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WinSock, identifying a packet

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Well, you want to loop while recvfrom() is greater than 0.

Beware of operator precedence. Use:

while((size = recvfrom(...)) >= 0) {
// ...
}

Your current code is logically the same as:

while(size = (recvfrom(...) >= 0)) {
// ...
}


Generally, one allocates a buffer with an extra byte of space:

// Don't use magic numbers!
// They'll get out of sync
const int BufSize = 1400;

char Buffer[BufSize + 1];
// ...
while((size = recvfrom(Socket, Buffer, BufSize, 0, (sockaddr*)&RemoteAddress, &SizeInt)) > 0) {
Buffer[BufSize] = '\0';
// ...
}


You still aren't checking if you've got enough bytes before casting to a chat structure type. I'd handle this in the calling code:

bool handled = false;

switch(ID)
{
case 0:
if(size == sizeof(InfoPayload)) {
const InfoPayload &Payload = *reinterpret_cast<const InfoPayload *>(Buffer);
handled = info(Payload, size, RemoteAddress);
}
break;
case 1:
if(size == sizeof(ChatPayload)) {
const ChatPayload &Payload = *reinterpret_cast<const ChatPayload *>(Buffer);
chat(Payload, size, RemoteAddress);
}
break;
};

if(!handled) {
InvalidPacket(Buffer, size, RemoteAddress);
}

Also note how I allow the other functions to return "false" to indicate an invalid packet, which will then be handled. You should also handle/log any time recvfrom() returns a value less than 0, at the end of your loop.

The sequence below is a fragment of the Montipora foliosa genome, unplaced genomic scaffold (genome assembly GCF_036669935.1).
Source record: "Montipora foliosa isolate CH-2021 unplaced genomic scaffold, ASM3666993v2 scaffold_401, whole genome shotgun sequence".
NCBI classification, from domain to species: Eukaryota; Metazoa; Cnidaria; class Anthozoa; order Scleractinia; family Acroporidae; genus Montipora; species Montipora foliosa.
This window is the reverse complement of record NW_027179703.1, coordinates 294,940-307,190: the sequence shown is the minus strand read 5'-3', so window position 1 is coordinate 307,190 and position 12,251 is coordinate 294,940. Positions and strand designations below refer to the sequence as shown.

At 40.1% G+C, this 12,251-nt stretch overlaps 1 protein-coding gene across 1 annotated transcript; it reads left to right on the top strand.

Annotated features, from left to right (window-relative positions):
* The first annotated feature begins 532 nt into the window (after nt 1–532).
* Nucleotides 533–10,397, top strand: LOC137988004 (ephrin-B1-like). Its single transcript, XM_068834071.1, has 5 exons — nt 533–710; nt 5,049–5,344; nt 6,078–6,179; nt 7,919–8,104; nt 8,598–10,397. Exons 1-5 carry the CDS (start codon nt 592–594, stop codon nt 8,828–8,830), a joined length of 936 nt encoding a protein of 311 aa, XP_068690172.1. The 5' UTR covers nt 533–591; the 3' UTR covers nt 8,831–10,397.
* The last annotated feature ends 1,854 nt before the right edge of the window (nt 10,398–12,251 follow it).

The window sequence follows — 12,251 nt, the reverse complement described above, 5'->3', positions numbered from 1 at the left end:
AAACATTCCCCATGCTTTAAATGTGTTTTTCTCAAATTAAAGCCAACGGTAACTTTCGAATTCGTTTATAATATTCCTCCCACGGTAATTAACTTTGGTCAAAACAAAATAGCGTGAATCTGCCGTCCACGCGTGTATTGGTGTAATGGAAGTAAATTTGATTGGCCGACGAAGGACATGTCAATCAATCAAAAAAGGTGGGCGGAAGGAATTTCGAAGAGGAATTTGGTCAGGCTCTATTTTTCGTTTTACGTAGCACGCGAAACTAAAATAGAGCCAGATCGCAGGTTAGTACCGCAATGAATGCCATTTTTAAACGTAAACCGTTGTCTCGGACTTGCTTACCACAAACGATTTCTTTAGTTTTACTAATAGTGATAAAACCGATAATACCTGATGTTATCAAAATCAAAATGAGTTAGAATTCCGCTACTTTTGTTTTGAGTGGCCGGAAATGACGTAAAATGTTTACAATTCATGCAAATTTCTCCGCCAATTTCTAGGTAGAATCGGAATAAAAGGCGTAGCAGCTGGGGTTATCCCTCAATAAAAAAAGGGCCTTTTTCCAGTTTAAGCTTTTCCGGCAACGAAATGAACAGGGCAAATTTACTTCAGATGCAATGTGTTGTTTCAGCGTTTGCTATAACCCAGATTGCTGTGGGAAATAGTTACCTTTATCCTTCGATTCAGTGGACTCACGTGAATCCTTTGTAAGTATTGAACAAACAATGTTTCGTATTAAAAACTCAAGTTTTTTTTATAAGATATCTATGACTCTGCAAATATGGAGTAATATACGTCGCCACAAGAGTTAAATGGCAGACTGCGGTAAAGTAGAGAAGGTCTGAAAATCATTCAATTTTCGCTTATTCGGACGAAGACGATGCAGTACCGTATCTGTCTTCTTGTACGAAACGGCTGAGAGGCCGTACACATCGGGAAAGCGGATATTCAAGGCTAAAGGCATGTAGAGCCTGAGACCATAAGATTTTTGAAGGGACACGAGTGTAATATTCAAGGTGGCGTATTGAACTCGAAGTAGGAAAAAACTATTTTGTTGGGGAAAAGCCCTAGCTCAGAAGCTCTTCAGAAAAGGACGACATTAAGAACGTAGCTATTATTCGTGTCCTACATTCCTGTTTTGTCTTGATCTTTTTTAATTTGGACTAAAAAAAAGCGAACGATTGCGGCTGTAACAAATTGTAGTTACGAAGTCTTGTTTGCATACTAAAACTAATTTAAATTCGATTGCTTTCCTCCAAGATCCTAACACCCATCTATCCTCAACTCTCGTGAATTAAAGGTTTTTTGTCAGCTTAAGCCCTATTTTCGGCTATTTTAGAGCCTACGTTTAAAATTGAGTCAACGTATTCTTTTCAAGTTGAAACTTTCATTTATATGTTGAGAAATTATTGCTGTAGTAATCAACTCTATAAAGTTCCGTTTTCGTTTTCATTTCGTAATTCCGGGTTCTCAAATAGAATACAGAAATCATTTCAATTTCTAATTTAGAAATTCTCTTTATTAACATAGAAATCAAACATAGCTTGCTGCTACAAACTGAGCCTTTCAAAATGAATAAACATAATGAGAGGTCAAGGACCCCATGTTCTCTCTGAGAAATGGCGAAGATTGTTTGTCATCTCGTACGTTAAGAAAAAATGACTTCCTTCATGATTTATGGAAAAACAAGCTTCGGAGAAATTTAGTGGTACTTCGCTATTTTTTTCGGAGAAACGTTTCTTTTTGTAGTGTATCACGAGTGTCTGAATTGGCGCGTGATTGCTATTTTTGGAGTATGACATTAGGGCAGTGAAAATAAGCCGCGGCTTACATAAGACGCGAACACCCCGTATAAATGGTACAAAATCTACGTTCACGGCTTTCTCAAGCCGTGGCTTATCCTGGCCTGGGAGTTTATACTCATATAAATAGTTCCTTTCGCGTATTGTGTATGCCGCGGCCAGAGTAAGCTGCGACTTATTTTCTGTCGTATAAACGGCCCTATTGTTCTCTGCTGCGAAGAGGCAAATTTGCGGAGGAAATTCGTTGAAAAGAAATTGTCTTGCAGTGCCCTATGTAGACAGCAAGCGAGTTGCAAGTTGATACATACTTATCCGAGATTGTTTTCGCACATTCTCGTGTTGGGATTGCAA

Really, this is basic stuff. You won't be ready to debug complex networking issues if you cannot get the above stuff correct. (Warning: The above code is not compiled or tested).

[edit: code tags] Edited by rip-off

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I know I need more checking, I just need the basic principle down first. Also, I am passing a pointer to the Buffer, not the whole buffer. Casting in to a chat struct in the calling code will then truncate the chat message as the text will be outside this range. Which is why I want to cast in the function.

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struct ChatPayload1{UINT ID, tag, TxtLen;};


vs


struct ChatPayload2{UINT ID, tag, TxtLen; Char Buffer[]};



sizeof(ChatPayload2) = ???


If client is sending a ChatPayload1 object with a 1200 Char buffer appended you can cast without truncation. However if client is sending a ChatPayload2 object its size is variable?

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There is no truncation in the code I posted. I am not psychic, I did not divine the existence of these new packet types you are referring to.

Here is another solution:

#include <Windows.h>
#include <WinSock.h>
#include <string>

enum PacketType
{
INFO, CHAT
};